Fox Chapel’s Kerr Elementary ready to welcome students back to school
The countdown is on.
In just over two weeks, Fox Chapel Area students will head back to class and district officials have been busy readying new courses, programs and building upgrades for the Aug. 22 start.
Kerr Elementary students will start the year in the new $21 million building that was constructed on the same Kittanning Pike campus as the former school.
District officials touted innovative learning spaces in the new building that will encourage collaboration and creativity.
Special consideration was given to interior design that allows students to work on projects, conduct research, collaborate and plan, they said.
“This includes a (shared space) that will house the library, a makerspace, a SMALLab learning space and a computer science robotics lab,” Bonnie Berzonski, district coordinator of communications said.
Kerr will also house the district’s new pre-kindergarten program as well as the just-launched Spanish Immersion pilot program.
The full-day pre-k is aimed at better preparing 4-year-olds for school, Berzonski said.
It will be 9 a.m. to 3 p.m. weekdays.
The five-day-a-week schedule is expected to promote positive approaches to learning and strengthen social, emotional and behavioral skills, she said.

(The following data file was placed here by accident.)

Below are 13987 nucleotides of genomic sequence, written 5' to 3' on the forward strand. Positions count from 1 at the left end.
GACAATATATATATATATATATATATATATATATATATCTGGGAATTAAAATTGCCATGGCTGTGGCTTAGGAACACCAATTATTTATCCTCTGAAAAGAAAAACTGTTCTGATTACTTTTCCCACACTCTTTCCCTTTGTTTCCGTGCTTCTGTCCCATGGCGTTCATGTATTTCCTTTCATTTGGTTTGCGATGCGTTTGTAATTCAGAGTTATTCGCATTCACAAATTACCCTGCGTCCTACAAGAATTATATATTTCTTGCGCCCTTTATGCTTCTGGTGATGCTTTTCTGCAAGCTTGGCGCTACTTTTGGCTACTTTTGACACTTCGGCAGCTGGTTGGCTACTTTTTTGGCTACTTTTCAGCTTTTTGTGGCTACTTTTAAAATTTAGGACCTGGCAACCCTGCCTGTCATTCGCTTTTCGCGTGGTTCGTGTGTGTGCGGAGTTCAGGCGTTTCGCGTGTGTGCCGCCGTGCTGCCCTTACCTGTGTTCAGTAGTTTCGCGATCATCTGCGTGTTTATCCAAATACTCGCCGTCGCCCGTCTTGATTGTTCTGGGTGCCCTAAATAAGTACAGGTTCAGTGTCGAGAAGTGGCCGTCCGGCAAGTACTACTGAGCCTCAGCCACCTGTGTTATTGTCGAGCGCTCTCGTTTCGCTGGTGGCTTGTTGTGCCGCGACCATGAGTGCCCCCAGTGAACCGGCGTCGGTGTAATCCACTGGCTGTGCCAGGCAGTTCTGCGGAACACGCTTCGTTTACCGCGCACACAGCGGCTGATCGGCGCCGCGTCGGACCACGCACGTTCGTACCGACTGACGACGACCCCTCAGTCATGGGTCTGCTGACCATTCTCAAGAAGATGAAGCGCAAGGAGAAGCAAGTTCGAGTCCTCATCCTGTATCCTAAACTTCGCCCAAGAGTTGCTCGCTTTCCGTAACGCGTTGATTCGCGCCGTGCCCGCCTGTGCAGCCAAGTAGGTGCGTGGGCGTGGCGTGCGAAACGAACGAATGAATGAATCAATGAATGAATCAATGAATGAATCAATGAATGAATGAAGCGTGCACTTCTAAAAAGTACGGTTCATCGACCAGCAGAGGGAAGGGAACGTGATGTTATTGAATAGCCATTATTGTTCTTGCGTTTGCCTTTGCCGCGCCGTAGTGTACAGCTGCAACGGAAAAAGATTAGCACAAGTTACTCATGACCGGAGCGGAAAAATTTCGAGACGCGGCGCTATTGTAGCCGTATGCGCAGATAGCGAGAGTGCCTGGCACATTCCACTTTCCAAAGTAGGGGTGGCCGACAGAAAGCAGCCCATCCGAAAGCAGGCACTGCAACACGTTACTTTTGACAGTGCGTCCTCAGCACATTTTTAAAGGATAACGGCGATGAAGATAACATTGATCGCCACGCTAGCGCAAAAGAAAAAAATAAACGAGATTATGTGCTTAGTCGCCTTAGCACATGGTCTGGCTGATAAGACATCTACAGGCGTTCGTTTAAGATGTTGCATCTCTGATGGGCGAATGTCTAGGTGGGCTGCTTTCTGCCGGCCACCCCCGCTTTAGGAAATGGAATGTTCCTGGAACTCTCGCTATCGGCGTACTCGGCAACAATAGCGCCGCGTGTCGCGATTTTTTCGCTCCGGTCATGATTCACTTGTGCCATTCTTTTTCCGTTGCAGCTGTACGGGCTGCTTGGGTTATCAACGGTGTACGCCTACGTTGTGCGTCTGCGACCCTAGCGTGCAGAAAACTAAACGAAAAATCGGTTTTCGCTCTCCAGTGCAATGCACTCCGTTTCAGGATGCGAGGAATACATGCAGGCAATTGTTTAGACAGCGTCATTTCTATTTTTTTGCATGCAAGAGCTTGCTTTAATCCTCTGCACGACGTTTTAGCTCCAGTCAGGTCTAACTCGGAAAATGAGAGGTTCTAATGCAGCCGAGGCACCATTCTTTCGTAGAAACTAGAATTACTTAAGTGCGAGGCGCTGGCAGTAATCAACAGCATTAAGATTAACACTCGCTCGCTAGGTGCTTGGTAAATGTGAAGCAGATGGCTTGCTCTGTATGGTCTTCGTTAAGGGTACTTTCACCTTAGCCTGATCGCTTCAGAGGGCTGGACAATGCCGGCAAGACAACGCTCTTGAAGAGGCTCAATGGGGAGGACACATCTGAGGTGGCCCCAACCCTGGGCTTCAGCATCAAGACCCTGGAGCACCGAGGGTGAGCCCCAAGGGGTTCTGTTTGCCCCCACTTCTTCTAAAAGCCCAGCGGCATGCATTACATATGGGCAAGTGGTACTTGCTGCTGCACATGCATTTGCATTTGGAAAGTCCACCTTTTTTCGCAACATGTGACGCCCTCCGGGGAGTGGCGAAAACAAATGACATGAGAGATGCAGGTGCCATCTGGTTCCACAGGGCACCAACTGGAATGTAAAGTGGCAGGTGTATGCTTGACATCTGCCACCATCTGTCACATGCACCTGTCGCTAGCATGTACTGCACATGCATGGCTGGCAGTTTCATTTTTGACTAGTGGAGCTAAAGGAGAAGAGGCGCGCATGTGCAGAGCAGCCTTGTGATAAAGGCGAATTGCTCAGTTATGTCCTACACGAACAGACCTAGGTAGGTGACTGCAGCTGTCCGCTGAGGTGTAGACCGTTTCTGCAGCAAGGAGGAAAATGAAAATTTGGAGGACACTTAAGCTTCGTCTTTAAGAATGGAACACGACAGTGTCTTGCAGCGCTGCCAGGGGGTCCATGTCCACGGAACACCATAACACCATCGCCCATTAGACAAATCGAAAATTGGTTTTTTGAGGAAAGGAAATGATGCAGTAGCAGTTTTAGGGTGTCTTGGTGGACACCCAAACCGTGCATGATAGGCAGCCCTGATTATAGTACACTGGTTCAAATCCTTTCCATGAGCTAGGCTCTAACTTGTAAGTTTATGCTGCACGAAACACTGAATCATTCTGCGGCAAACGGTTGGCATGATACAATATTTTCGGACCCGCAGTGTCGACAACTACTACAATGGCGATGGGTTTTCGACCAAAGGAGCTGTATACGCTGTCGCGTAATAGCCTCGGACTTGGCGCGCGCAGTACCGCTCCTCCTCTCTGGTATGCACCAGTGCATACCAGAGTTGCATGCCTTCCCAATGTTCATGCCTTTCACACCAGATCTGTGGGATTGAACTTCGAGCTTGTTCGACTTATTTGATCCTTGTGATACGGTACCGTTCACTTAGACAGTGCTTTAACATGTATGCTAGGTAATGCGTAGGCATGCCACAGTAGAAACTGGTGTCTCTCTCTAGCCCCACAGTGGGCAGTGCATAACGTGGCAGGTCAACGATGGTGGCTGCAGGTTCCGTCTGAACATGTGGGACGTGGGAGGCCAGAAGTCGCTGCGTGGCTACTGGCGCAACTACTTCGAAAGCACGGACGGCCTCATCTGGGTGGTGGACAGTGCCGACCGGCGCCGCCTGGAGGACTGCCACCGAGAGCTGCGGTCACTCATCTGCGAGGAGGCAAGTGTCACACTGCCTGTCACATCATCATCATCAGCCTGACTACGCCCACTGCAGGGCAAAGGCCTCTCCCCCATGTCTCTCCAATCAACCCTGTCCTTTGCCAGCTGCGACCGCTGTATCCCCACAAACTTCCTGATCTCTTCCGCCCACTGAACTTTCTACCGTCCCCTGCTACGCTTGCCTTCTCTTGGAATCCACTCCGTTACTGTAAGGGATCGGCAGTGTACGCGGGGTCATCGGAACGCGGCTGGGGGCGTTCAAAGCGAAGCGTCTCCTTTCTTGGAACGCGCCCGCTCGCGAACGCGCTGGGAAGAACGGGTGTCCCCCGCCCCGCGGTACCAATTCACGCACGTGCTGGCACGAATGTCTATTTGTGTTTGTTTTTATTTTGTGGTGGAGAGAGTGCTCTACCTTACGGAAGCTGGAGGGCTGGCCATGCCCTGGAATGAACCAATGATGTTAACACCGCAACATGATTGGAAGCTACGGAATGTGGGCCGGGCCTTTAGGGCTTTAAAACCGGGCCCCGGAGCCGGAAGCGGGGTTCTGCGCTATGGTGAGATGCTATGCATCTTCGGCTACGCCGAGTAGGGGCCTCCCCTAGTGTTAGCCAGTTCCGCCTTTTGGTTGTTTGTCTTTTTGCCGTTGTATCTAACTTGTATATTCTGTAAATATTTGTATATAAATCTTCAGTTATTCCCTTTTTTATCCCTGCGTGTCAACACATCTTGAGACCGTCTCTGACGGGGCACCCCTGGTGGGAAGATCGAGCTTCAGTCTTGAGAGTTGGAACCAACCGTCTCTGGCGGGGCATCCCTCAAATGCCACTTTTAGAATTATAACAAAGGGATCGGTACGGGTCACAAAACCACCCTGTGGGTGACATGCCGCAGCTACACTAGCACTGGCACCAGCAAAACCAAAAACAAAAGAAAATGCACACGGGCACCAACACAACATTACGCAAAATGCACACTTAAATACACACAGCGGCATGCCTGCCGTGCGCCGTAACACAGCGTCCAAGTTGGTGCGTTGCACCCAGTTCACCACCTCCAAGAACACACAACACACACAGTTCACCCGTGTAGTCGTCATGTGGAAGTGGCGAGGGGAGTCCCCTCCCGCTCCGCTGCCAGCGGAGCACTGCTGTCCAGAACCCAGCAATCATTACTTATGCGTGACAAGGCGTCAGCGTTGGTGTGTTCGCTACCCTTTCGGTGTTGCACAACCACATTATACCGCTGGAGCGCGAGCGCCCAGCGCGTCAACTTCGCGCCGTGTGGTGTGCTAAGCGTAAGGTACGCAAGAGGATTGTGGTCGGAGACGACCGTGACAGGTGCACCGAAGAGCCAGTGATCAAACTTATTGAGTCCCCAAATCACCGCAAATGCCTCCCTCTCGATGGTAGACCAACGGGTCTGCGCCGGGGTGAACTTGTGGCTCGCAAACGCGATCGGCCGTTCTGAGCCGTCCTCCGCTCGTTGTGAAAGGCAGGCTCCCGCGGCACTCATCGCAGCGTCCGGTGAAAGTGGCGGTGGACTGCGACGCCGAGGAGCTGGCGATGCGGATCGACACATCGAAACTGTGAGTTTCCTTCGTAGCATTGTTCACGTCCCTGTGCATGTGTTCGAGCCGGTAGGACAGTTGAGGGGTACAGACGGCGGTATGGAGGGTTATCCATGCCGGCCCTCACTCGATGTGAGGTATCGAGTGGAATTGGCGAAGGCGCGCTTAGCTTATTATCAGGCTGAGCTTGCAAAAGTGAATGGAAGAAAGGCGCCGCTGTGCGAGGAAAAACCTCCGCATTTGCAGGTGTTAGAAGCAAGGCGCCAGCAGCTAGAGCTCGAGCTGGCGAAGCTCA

The Spanish Immersion pilot program is the first-ever for the district and is the first of its kind in Western Pennsylvania, Berzonski said.
It will be offered to one class of first-graders.
There will be 25 students from throughout the district who will be bused to Kerr and spend much of their class time listening, speaking and learning core subjects in Spanish.
Art, music and gym will be taught in English.
The district plans to add a new class of first-graders to the immersion program each year so that eventually it will grow to include first- through fifth grade.
Other highlights of the new year include the Mobile Fab Lab being used to offer STEAM curriculum to first graders; a new textbook series that includes digital materials for middle and high school students in Latin, French or German classes; and the launch of a new high school College and Career Essentials course that is expected to teach interviewing skills and expose students to an array of options from colleges to trades.
The school board earlier this year approved several new courses for Dorseyville Middle School students, some of which include Python classes for computer programming and Music Production and Careers 8, which focuses on non-performance career options.
Lastly, the parking lot at O’Hara Elementary will be repaved and the school is scheduled to get new exterior lighting. O’Hara Elementary and the high school will be getting new sidewalks too.
Tawnya Panizzi is a Tribune-Review staff writer. You can contact Tawnya at 412-782-2121 x1512, [email protected] or via Twitter .